Sometimes, through collaboration with an awesome musician, I am challenged to create something in a different way. For example, Arie Boom (Netherlands) and I are working on a song. He sent me an instrumental sample he had - it had a great groove and some really awesome change-ups for the different sections. I took the groove and wrote a lyric that matched the pentameter... and then improvised the melody over his cool electonica-styled background & added vocal harmonies. We both think it's great & are working on putting it all together.

Another thing I enjoy doing is working on back-up vocals. I'll improvise harmonies around the lead, just following my organic process. It's fun and refreshing.

I have several lyricists I work with, Michael Kavanagh in particular. If they send me something which instantly leaps out at me - to which I respond organically in some way - then I use that inspirational response to improvise and come up with music that reflects my reaction to the visions their words create in me. Again, the process can't be rushed and may take two hours, two days, or two months (in one case, I think it took 3 years lol).

Sometimes people say to me "is there anything you don't do" (and the answer is, 'yes, there are many things I can't do lol'), but I believe that diversity is tremendously important in keeping the creative spirit engaged. So if I work on painting a picture, or cook a nice meal, or make a piece of jewelry, or edit a book, or go for a walk in the rain, or smell the newly blossoming lilacs, or hug a friend, or have a really yummy cup of coffee, it's just as important to my process as taking guitar lessons or participating on a songwriting board, or singing. My teaching is also very important to my process... I am honoured that my students share their individual vocal & creative journey with me, they keep me focussed... and everything I say to them I also say to myself... which is often a very good thing lol.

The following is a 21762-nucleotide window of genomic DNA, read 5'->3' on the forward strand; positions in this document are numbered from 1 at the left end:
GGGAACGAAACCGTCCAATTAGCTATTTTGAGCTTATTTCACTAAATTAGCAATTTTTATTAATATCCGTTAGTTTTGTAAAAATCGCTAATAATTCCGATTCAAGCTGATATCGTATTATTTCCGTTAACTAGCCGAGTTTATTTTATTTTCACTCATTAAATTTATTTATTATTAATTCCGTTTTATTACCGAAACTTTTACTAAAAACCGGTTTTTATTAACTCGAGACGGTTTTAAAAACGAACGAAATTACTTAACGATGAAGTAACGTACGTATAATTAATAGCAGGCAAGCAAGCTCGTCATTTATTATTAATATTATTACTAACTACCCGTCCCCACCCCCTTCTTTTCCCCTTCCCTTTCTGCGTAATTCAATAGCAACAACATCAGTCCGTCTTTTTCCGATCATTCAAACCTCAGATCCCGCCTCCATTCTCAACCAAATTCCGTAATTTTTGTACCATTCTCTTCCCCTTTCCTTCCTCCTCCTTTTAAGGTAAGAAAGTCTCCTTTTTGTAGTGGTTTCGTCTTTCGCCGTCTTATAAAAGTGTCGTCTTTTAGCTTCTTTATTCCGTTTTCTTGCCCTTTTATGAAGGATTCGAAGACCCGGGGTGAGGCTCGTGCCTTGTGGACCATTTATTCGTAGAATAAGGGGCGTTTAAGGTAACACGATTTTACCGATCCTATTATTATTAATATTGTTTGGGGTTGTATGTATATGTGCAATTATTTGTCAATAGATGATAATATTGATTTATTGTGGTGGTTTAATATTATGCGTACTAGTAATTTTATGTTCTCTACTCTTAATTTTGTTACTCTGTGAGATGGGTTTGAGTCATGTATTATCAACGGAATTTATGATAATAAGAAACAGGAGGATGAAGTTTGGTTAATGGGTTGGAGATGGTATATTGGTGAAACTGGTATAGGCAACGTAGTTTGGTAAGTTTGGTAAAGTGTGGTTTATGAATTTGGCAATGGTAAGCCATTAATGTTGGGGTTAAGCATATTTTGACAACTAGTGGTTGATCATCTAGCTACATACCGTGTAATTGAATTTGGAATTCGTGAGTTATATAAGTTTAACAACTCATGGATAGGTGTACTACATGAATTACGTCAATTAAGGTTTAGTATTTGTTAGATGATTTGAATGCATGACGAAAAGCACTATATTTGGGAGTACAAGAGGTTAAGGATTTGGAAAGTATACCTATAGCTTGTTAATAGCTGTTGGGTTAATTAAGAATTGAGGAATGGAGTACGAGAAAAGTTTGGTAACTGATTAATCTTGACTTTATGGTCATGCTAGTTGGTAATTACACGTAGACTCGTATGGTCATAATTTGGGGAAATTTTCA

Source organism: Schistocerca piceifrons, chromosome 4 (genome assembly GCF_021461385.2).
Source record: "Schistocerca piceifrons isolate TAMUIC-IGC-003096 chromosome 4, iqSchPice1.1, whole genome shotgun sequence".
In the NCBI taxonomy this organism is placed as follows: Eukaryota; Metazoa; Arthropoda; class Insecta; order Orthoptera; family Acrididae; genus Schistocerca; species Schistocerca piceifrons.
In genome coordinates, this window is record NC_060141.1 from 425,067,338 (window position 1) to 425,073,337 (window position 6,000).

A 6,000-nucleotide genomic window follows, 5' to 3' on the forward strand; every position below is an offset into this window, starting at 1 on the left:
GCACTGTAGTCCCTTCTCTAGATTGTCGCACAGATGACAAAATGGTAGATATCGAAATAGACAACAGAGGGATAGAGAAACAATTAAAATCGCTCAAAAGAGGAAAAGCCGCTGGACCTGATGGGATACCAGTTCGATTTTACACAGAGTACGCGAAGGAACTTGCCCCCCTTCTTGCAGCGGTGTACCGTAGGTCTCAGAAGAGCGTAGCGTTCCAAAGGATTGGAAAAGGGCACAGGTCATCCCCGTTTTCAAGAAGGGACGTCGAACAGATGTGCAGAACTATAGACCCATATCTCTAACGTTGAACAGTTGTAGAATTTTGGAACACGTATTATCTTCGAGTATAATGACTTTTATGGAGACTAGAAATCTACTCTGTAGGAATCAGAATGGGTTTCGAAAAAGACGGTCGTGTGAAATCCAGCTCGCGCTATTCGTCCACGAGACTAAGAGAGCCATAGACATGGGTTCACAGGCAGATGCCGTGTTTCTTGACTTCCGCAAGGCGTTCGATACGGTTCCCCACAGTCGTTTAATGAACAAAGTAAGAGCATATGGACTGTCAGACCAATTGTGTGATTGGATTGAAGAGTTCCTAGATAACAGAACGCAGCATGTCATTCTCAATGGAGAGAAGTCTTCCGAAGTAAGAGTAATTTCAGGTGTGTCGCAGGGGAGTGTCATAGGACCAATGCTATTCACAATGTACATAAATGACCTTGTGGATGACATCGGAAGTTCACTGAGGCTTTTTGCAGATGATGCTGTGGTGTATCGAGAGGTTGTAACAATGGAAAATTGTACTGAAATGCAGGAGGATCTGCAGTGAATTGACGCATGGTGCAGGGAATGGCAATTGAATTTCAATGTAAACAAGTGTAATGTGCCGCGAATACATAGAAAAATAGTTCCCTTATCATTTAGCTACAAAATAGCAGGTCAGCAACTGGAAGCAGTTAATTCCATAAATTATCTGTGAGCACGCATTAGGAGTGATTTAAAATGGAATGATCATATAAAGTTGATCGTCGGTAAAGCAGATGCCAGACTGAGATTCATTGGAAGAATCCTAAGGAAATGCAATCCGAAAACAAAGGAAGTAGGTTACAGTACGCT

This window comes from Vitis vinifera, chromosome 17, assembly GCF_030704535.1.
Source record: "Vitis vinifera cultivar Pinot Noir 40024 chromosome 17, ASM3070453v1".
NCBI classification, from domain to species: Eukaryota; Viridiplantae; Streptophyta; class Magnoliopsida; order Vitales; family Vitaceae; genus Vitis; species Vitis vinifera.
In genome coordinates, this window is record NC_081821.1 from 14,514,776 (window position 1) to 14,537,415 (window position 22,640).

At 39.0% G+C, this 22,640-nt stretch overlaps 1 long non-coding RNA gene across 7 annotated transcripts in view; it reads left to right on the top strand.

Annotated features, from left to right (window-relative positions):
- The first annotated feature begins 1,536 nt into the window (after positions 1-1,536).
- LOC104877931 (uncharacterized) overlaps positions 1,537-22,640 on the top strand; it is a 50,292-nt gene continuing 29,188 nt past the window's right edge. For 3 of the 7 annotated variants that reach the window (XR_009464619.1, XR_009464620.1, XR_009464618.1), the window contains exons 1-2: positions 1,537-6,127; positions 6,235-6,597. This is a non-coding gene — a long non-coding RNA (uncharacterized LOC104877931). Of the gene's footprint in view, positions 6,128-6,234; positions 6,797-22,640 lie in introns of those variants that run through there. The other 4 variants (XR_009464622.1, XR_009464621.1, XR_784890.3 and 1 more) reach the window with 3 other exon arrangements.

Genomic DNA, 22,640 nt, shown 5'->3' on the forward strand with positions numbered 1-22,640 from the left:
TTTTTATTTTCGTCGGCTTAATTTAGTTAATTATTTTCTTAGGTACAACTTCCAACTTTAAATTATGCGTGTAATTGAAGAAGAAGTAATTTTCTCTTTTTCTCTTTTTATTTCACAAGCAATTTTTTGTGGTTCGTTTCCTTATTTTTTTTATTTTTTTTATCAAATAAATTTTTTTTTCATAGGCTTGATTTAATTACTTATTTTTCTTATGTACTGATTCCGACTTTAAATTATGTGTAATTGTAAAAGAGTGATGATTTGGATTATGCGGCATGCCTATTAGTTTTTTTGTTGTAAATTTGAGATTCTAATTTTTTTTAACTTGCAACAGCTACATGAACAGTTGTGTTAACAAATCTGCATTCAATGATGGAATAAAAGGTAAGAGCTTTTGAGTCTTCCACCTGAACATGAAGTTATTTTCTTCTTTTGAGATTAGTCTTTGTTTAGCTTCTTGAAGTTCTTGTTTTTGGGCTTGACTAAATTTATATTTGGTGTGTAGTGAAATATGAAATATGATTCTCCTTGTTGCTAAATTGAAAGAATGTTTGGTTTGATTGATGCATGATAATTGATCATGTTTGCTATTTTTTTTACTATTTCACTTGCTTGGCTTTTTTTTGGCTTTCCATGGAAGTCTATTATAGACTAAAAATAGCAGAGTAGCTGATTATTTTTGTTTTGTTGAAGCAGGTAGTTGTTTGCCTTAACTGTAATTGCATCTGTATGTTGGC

My soundclick page is a collection of various things I've worked on, in various stages of completion (some are masters, some are roughs).

Songwriting boards I recommend:

Creative resources:
- if you have the motivation, I highly recommend "The Artist's Way" by Julia Cameron. It was the reading (and DOING) of this book that galvanized me to begin painting, songwriting and 'playing' again... and paying attention in my life again;
- I also highly recommend Bob Baker's blog & books - always inspiring --;
- for songwriters, books by John Braheny, Jason Blume and Pat Pattison are great resources as well;
- my “wise bird” blog contains info & tips about the music industry… I enjoy posting on songwriting boards and the info is hopefully helpful, so I thought I’d start a blog with the Q & A’s that have come up --

Let me know if you found this helpful/interesting. You can always post a comment here or email me at I'm a little slow at answering emails and sometimes read them and think I'll answer later and then forget... lol... I'm just a kid. Which reminds me... I got several projects on the go... what do I want to play with today?

1 comment:

Sultress of Swing said...

I find you thoroughly inspiring. Thanks for sharing. I'll keep coming back to read up on your stuff. When I get discouraged, you keep me going with my stuff, y'know?

Take care & God bless